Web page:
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Home > Nanotechnology Columns > UAlbany College of Nanoscale Science and Engineering > Nanobioscience at CNSE: Integrating the Animate and Inanimate World
CNSE Professor, Head of Nanobioscience Constellation
UAlbany College of Nanoscale Science and Engineering
As the feature sizes of physical structures that can be fabricated have continued to shrink, a crossover point has been reached which brings them into the realm of cells (and their internal components), tissues and biomolecules. This evolution has allowed the creation of devices, sensors, and diagnostic/treatment modalities which exploit the advanced capabilities of integrated circuit (IC) fabrication methods. The micro/nano-scale IC approach, known as "Lab on a Chip", can be used to take advantage of specific cell responses or to collect and analyze targeted cells for medical purposes.
May 12th, 2011
Nanobioscience at CNSE: Integrating the Animate and Inanimate World
As the feature sizes of physical structures that can be fabricated have continued to shrink, a crossover point has been reached which brings them into the realm of cells (and their internal components), tissues and biomolecules. This evolution has allowed the creation of devices, sensors, and diagnostic/treatment modalities which exploit the advanced capabilities of integrated circuit (IC) fabrication methods. The micro/nano-scale IC approach, known as "Lab on a Chip", can be used to take advantage of specific cell responses or to collect and analyze targeted cells for medical purposes. The combination of fluidics, electronics, logic and even, optics can be used in unique ways to achieve specific objectives. Multiple research projects are underway in the Nanobioscience Constellation which span the range from fundamental stem cell work to RNA/DNA to functionalized nanoparticles to biosensors and even, health effects and nanotoxicology, among others.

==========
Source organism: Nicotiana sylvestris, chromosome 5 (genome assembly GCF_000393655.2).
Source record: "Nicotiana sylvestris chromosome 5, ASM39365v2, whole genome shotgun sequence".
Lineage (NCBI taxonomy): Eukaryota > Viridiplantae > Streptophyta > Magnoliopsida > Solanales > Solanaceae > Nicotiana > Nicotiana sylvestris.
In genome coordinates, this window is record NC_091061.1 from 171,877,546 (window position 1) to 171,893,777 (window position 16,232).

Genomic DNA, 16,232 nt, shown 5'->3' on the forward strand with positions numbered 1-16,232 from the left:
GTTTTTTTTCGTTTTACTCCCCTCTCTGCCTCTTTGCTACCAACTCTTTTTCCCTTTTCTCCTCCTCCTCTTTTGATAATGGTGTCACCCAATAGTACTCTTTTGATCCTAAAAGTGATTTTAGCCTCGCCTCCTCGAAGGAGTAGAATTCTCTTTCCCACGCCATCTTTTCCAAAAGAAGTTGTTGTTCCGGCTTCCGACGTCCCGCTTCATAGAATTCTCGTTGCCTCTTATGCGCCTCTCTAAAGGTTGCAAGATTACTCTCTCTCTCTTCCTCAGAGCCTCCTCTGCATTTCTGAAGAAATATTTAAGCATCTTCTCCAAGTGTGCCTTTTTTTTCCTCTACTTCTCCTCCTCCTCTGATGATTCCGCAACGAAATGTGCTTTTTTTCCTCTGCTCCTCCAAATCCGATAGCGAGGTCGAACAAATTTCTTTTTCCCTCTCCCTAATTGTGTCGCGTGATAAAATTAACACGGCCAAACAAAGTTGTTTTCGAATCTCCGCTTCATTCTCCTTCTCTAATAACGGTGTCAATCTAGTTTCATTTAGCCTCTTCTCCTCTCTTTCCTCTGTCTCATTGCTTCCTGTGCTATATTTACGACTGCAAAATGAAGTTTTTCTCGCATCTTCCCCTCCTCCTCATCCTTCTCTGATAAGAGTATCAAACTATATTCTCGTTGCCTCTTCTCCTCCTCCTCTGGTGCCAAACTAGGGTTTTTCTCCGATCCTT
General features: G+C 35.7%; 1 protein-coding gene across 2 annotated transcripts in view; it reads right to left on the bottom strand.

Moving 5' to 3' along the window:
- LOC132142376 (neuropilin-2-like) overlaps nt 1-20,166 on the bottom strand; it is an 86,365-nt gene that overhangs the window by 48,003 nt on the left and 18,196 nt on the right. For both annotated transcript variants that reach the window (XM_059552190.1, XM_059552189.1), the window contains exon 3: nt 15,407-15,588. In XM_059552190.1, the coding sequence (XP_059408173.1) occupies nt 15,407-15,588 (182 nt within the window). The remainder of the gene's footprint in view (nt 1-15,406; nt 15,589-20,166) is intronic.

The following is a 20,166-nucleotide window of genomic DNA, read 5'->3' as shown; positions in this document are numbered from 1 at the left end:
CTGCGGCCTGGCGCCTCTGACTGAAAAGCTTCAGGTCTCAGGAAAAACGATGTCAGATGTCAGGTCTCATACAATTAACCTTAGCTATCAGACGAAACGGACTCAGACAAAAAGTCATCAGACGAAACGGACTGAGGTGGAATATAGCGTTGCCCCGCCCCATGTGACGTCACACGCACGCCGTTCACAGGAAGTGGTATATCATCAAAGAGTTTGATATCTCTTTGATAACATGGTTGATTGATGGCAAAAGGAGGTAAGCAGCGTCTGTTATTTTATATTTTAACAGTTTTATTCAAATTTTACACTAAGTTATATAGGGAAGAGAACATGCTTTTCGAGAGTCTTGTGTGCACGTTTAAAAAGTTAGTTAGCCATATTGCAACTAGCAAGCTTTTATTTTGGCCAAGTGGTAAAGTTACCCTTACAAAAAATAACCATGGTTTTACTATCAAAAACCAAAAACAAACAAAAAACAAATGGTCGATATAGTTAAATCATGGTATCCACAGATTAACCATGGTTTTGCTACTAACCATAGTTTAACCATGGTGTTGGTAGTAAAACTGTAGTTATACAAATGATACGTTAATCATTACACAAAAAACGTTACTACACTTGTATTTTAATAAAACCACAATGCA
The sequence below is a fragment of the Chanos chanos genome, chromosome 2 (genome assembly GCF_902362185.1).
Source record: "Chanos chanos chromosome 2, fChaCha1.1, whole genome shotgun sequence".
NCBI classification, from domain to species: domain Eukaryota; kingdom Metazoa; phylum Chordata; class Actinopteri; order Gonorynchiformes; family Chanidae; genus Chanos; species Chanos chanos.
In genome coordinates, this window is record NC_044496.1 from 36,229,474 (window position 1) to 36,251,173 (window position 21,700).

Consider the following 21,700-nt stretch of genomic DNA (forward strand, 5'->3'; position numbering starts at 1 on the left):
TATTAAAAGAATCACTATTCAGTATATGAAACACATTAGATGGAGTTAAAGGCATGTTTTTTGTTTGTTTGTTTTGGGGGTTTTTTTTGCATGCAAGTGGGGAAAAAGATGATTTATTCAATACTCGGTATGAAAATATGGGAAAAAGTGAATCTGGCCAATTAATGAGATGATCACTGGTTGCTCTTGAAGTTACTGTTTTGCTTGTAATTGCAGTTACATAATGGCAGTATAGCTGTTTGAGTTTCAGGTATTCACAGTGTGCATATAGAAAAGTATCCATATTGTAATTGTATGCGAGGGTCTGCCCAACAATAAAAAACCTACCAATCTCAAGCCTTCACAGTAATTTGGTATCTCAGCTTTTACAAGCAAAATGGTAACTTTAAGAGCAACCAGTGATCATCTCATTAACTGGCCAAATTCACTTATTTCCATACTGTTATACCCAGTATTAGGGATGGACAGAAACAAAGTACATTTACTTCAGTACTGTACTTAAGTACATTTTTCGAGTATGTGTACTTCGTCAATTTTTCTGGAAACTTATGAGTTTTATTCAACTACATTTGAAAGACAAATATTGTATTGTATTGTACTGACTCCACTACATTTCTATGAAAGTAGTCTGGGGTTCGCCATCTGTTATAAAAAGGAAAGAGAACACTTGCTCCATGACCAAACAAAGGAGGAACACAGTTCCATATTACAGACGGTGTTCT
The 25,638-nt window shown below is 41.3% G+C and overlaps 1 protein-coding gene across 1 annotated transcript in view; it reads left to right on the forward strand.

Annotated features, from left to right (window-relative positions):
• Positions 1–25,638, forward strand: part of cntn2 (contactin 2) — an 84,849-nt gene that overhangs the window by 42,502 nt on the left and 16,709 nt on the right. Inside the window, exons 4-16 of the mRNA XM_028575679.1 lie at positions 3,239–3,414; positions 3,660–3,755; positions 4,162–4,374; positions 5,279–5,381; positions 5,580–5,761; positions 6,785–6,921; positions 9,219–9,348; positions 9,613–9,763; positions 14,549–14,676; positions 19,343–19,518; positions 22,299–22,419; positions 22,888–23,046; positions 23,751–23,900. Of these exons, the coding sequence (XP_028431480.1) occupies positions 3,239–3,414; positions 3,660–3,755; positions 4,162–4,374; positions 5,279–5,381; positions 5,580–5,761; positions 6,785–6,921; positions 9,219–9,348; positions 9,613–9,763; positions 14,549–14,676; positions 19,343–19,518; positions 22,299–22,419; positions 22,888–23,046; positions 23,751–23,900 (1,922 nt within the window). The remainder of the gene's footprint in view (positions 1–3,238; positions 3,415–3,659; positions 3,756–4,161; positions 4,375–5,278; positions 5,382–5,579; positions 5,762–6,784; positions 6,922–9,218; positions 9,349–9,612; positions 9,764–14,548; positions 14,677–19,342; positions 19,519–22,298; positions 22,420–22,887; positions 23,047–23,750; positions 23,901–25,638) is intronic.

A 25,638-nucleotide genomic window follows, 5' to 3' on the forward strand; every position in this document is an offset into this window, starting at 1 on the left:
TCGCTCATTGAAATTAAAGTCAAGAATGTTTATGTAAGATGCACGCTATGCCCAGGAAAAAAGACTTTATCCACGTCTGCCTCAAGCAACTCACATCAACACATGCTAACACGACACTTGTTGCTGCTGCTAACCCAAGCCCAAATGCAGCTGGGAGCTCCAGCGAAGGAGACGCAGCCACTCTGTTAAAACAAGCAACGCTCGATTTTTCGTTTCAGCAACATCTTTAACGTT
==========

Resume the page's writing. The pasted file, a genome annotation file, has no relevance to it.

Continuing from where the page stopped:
Two examples of the marriage of cells to micro/nano-scale chips take advantage of selected cells' response to certain chemical cues with high specificity and sensitivity. In one case, the living cells are being used to respond to targeted toxins or contaminants in their environment while in the second, the cells are "seduced" into follow a chemical gradient to be captured, counted and phenotyped to study their metastatic dynamics.
The first project established the feasibility of using a bullfrog fibroblast cell line (FT cells) expressing G- protein coupled receptors (GPCRs) as the basis for a living cell-based biosensor. Living cells are particularly attractive as a basis for biosensors. Their main advantage as sensing elements comes from their built-in, naturally selective chemical receptors capable of detecting minute quantities of target molecules. To realize cell-based biosensors, several technical requirements must first be satisfied. The cells must be able to thrive on the device and should have relatively uniform and predictable responses to the detected substances. This response must be convertible into an electronically interpretable signal, and ideally, the cells should be tailorable to respond to different stimulants. .A chip-scale microfluidic "lab" was fabricated by integrating gold microelectrode arrays on a silicon dioxide substrate that supports long term, robust growth of the cells at room temperature and under ambient atmospheric conditions.